Frances Winston found this film to be one of McQueen’s most profound works yet
Directed by: Steve McQueen – Starring: Chiwetel Ejiofor, Michael Fassbender, Benedict Cumberbatch, Paul Dano, Paul Giamatti, Lupita Nyong’o, Sarah Paulson, Brad Pitt, Alfre Woodard
Steve McQueen’s work is known for being thought-provoking, and this adaptation of the true story of Solomon Northup, a free black man who is kidnapped into slavery in 1841, is probably one of his most profound works yet.
Northup (played brilliantly here by Ejiofor) was born a free man, and made a living as a carpenter and musician. However in 1841 under the promise of work, he accompanied two men to Washington where he found himself drugged and chained up, before being renamed Platt and sold at auction.
His first master Ford (Cumberbatch) is a benevolent man who appreciates Northup’s work and efforts on his behalf. However, he does not fare so well with later masters, particularly Edwin Epps (Fassbender) and finds himself whipped, beaten and dehumanised on a daily basis. At one point he is almost lynched. Despite being educated, he is also forced to sit idly by while other slaves, particularly the females, are abused.
Aware that he will be killed if he protests, he resigns himself to his fate, until he encounters an itinerant carpenter called Bass (Pitt) who is vocal about his opposition to slavery. Realising that this could be an opportunity to regain his freedom, Northup implores him to get letters to his friends in New York. Despite great personal risk to himself, Bass fulfils the request.
Northup was one of only a few kidnapped free black men ever to regain their freedom, and this movie is named after the account he wrote of his time in captivity. Even allowing for necessary artistic licence to move the plot along, this is a difficult watch from the beginning, as even when you see him with his family, you know what is coming. This is not a sentimental tale, but a story of endurance. To watch the treatment meted out to the slaves by their owners is horrific, and draws parallels with what we know of the Nazi’s and their treatment of those they felt were inferior to them.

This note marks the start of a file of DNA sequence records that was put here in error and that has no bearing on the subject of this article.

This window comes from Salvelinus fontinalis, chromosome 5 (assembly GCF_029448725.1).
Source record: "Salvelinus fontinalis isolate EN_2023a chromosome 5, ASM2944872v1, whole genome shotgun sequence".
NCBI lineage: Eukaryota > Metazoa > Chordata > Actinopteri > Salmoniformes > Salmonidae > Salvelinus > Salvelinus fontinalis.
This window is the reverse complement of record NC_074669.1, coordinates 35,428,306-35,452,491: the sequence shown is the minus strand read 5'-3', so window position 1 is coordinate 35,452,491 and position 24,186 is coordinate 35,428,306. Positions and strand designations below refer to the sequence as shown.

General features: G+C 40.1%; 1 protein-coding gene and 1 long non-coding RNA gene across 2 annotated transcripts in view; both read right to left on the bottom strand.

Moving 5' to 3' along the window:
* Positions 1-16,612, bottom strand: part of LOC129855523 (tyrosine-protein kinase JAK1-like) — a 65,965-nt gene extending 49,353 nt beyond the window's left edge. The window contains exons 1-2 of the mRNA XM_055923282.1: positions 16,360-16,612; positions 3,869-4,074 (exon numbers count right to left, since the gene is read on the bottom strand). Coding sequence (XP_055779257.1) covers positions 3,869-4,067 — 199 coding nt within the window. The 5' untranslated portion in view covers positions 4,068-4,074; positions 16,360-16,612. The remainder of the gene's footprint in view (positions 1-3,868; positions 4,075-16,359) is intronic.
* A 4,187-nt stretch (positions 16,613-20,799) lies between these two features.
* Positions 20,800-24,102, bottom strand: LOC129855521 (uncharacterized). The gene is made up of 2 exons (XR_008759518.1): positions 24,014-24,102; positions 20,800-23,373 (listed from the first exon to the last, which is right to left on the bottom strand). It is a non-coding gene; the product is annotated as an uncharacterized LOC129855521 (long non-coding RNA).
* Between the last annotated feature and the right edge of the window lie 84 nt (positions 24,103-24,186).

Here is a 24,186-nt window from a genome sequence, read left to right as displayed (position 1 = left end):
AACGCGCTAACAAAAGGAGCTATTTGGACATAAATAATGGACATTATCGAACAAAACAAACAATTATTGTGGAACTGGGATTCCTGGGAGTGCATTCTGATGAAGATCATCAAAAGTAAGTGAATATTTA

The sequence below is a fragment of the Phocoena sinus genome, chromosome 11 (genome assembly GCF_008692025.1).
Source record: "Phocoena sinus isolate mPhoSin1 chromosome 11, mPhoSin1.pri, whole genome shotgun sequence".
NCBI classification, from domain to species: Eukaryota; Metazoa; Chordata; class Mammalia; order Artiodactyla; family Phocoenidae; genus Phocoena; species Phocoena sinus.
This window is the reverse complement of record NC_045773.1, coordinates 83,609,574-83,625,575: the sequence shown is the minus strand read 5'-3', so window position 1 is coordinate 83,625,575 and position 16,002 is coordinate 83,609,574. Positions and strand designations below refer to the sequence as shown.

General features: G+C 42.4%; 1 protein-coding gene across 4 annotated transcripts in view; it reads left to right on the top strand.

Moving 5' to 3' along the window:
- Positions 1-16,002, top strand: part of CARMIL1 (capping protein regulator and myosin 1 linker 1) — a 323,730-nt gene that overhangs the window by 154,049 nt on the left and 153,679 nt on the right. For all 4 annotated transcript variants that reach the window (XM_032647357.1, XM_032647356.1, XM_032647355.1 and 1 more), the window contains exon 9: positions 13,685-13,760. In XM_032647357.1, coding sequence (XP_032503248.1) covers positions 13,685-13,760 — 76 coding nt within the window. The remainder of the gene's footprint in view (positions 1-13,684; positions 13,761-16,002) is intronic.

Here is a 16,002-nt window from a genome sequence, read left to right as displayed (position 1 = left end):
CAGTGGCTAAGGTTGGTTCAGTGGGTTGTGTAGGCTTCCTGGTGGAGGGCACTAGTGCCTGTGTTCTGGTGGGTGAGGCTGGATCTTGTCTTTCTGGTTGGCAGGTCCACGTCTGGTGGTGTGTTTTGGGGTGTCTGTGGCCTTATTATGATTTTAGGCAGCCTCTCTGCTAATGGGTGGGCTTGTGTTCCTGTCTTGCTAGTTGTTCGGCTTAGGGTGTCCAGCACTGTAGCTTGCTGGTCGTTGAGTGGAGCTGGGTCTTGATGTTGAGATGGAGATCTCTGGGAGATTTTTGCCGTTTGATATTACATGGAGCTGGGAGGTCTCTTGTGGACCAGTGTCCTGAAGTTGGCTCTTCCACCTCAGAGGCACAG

Ejiofor is brilliant as Northup, and manages to convey the internal agony and loneliness of the character, as he struggles to accept his fate. Fassbender is truly sadistic as Epps, and Sarah Paulson is fantastic as his wife, who despises her husband’s dalliances with his favourite female slave. Everybody here does justice to the powerful material which can’t have been easy – particularly for those playing more unsavoury characters. McQueen’s direction ensures that this is well paced, and he manages to build a truly atmospheric movie, which is difficult when viewers already know the outcome.
This is a difficult watch, and at times is actually traumatic. However, these kinds of stories need to be told, and here it is handled sensitively without descending into schmaltz. The fact that this is based on Northup’s own account, rather than something written by a researcher a hundred years after his death, makes this all the more poignant. Not an easy watch, but this is the kind of film that makes you grateful for what you have and value life all the more.
In cinemas now!